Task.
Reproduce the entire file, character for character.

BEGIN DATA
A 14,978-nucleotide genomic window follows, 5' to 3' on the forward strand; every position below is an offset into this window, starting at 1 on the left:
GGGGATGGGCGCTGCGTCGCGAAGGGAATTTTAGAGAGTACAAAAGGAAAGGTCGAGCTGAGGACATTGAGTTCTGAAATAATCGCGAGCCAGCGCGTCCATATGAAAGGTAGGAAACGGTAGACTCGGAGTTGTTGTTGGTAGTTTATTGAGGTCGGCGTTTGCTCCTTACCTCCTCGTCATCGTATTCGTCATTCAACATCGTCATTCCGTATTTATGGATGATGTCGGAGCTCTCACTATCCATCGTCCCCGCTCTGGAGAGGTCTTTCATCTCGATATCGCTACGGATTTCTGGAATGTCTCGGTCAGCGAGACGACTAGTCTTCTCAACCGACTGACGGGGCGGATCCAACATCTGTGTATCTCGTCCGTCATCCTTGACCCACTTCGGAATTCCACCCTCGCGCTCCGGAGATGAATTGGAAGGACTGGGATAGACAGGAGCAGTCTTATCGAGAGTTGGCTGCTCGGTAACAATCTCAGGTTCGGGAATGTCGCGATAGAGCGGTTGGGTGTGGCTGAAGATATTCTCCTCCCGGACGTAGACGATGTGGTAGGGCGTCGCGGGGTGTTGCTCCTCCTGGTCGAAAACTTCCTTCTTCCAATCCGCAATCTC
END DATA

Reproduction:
A 14,978-nucleotide genomic window follows, 5' to 3' on the forward strand; every position below is an offset into this window, starting at 1 on the left:
GGGGATGGGCGCTGCGTCGCGAAGGGAATTTTAGAGAGTACAAAAGGAAAGGTCGAGCTGAGGACATTGAGTTCTGAAATAATCGCGAGCCAGCGCGTCCATATGAAAGGTAGGAAACGGTAGACTCGGAGTTGTTGTTGGTAGTTTATTGAGGTCGGCGTTTGCTCCTTACCTCCTCGTCATCGTATTCGTCATTCAACATCGTCATTCCGTATTTATGGATGATGTCGGAGCTCTCACTATCCATCGTCCCCGCTCTGGAGAGGTCTTTCATCTCGATATCGCTACGGATTTCTGGAATGTCTCGGTCAGCGAGACGACTAGTCTTCTCAACCGACTGACGGGGCGGATCCAACATCTGTGTATCTCGTCCGTCATCCTTGACCCACTTCGGAATTCCACCCTCGCGCTCCGGAGATGAATTGGAAGGACTGGGATAGACAGGAGCAGTCTTATCGAGAGTTGGCTGCTCGGTAACAATCTCAGGTTCGGGAATGTCGCGATAGAGCGGTTGGGTGTGGCTGAAGATATTCTCCTCCCGGACGTAGACGATGTGGTAGGGCGTCGCGGGGTGTTGCTCCTCCTGGTCGAAAACTTCCTTCTTCCAATCCGCAATCTC